Hedda would wear dark coloured satin dresses. She would speak with a slow pace and leave pauses, so as to keep the other characters waiting on her words. Her wit would be dry. The actor who would play Ejlert L�vborg would be 33 years old. He would be quite slim, with short dark hair, bright green eyes, and a short beard. He would be dressed in a dark, fitting, three piece suit, "quite new," with a matching top hat. He would be pale, with definitive cheekbones.

    • Word count: 1064
  16. Dorian Gray - Explain In detail how the context influenced the choreography.

    and influence many people's life today and the desire and content need for drugs dominates and has become a major problem of 21st centaury life. Bourne chose realistic themes, situations and circumstances and uses his choreography to create a hard-hitting and dramatic performance, illustrating his theme through his narrative technique; we will use this technique throughout our choreographing process as the aim of our piece is to successfully demonstrate the theme of drugs to our audience. At the beginning of the performance Dorian has little importance, which is evident from the body language and movement Bourne has chosen for the

    • Word count: 1264
  17. Free essay

    Lost and Found Orchestra

    The final thing I really enjoyed was the final sequence where it was orchestrated by a man and was done so realistically to an actual orchestra. I also liked the way he linked the audience into the performance making sound as if we where part of the performance. This I feel was one of the best pieces of the show which ended with the massive 'choir' on the top 'floor.' The piece itself is contemporary because the style of performance is new; they are trying out new things with a physical theatre edge.

    • Word count: 1983
  18. Street Dance Evaluation

    I believe this is true because when I have to do the 'WOW' section of the dance I am aware of what is around me and what I am going which I believe is strength on my spatial awareness. I found a weakness although in my performance, the sections were me and jade are doing the box slide I nearly bump into Jade which was a accident on my behalf. From this weakness I must make this a target for the future that I must be aware the space around me and what is going on at the time of the performance or dance or any type of movement otherwise the performance will not work.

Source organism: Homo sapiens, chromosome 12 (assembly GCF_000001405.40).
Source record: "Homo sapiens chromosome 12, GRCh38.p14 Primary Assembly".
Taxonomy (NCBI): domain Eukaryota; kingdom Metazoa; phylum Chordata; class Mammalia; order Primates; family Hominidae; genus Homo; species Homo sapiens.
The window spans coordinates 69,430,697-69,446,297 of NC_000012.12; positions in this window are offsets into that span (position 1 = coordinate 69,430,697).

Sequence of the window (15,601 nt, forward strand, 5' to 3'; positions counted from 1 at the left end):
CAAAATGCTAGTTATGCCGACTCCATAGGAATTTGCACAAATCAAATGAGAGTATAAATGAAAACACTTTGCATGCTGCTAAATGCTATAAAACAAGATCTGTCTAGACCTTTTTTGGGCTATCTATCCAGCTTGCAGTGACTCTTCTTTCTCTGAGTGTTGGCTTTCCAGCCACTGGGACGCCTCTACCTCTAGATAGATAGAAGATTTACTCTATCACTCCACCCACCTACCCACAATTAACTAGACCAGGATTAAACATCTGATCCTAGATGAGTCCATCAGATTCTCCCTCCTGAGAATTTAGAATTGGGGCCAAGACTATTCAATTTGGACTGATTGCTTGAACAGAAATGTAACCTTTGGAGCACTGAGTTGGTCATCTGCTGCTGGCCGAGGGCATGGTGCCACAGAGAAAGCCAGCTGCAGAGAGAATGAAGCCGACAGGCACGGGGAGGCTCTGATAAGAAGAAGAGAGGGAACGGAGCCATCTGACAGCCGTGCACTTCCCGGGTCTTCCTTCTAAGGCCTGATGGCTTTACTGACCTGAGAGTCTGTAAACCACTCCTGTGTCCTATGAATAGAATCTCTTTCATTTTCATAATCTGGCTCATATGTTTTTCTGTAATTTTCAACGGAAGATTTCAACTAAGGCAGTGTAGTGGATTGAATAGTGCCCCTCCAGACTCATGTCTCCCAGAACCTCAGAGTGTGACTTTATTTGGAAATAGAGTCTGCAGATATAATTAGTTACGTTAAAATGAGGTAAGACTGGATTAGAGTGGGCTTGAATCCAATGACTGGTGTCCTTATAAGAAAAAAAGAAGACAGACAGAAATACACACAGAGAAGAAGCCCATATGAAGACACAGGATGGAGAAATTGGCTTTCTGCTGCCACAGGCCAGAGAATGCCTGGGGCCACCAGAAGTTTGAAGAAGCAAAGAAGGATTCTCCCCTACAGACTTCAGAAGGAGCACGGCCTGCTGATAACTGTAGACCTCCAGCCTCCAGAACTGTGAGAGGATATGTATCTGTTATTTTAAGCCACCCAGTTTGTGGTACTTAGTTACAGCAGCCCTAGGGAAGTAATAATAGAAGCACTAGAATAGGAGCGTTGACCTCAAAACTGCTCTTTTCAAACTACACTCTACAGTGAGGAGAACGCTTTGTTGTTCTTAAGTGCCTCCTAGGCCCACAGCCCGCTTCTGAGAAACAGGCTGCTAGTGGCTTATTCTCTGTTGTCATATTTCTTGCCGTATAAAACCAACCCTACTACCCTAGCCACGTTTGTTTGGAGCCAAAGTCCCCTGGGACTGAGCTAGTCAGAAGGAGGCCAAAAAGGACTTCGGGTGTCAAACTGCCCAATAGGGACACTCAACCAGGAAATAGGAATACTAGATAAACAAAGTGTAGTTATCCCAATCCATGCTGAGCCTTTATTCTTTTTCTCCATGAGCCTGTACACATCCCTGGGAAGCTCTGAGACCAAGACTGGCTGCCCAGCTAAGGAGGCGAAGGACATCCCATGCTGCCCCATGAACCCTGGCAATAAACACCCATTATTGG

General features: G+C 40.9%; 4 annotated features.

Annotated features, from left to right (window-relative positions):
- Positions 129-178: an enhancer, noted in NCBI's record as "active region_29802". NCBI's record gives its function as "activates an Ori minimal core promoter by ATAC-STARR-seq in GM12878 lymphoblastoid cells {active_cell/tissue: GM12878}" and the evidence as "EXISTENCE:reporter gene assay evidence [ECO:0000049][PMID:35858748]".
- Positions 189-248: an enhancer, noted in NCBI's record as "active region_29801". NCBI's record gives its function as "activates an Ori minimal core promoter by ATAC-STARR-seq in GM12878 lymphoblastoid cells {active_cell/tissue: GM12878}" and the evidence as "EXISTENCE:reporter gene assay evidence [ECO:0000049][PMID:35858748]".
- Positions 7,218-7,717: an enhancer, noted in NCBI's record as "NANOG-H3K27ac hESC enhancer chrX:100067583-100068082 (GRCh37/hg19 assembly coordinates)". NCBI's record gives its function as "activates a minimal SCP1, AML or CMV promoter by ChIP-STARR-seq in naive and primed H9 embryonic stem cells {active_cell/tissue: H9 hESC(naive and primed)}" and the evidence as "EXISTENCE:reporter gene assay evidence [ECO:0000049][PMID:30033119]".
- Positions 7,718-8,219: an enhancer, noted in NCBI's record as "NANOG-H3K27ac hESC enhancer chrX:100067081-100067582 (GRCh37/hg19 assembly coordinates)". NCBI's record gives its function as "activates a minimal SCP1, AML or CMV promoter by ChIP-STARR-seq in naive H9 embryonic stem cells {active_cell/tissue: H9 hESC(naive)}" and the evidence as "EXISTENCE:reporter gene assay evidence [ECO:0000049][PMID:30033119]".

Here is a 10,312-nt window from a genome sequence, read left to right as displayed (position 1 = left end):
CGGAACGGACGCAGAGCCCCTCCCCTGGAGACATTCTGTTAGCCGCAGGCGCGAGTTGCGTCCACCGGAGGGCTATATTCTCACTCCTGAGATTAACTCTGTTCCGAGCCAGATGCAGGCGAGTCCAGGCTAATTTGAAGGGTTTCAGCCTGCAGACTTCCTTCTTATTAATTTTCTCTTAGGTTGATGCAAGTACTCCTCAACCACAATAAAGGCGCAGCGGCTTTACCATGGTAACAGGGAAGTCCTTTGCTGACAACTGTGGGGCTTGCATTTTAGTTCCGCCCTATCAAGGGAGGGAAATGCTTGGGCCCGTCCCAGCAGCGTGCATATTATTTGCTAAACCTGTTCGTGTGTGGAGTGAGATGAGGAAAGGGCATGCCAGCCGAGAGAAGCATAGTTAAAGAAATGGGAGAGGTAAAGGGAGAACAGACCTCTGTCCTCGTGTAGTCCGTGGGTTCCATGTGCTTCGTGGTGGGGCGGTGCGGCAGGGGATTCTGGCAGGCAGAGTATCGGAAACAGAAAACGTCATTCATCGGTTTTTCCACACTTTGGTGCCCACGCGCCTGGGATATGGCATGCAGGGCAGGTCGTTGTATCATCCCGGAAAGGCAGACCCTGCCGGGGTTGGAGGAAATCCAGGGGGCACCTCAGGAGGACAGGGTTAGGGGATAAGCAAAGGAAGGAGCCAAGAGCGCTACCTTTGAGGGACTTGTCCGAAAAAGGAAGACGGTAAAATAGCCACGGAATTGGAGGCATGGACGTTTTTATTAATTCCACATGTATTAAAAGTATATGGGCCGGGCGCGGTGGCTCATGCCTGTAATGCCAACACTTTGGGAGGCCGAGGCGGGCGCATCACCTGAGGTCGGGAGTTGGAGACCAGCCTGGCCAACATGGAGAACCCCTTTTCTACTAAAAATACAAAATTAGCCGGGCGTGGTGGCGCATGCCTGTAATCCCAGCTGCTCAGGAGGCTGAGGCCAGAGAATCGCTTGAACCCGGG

• Word count: 1408
  19. The importance of the social and historical context of Mother Courage and her Children

    In "Mother Courage" the characters that are higher class like the Chaplain are shown as slimy and pompous. Brecht created the Verfumdungseffekt or distancing effect. This was created to stop the audience getting emotionally involved in the play, instead they were supposed to think about the issues addressed in the play. Brecht did this so the audience didn't suspend their disbelief and would leave the theatre thinking about how they could apply the messages in the play to their own lives and not how upset they were when a character died.

    • Word count: 1075
  20. Free essay

    How Does Wertenbaker use visual, aural and spatial elements to create such an effective and consciously theatrical play?

    The audience can see that their relationship is unstable. The way Wertenbaker positions her characters on the stage is important in communicating status and character such as in Act 1 scene 11 when Major Ross and Captain Campbell enter, the convicts "slink away and sink down." This shows that the convicts are afraid of the officers and they try and get as far away as possible from Robbie and become inconspicuous. The beginning scene has important use of positing, the convict are "huddled together in semi-darkness."

    • Word count: 1275
  21. How does Brecht develop the plot of Mother Courage and Her Children to communicate character and their situation?

    This gives Eilif the chance to sneak off with the recruitment officer. Scene 2 is set in 1626 in Poland. Mother Courage is haggling with the general's cook over a small capon. She is offering an outrageously high price but the cook pays it as he needs the food. This shows that food is the currency of war and Mother Courage takes advantage of this so she can make a larger profit. Also in this scene Mother Courage hears her son Eilif being congratulated for killing some peasants and taking their cattle, however instead of praising him, Mother Courage slaps Eilif because he didn't run away when he was being attacked.

    • Word count: 1607
  22. Crucible Language

    We become known to Miller's use of narration through the first couple of pages of the play where he does not cease to establish the setting of the first scene, specific words are used to make the setting clearer to the audience such as instead of simply describing a window to the left he writes' There is a narrow window to the left'. The history of Salem is also described within these pages to make sure that the reader has background knowledge of the plot and the events which lead up to them.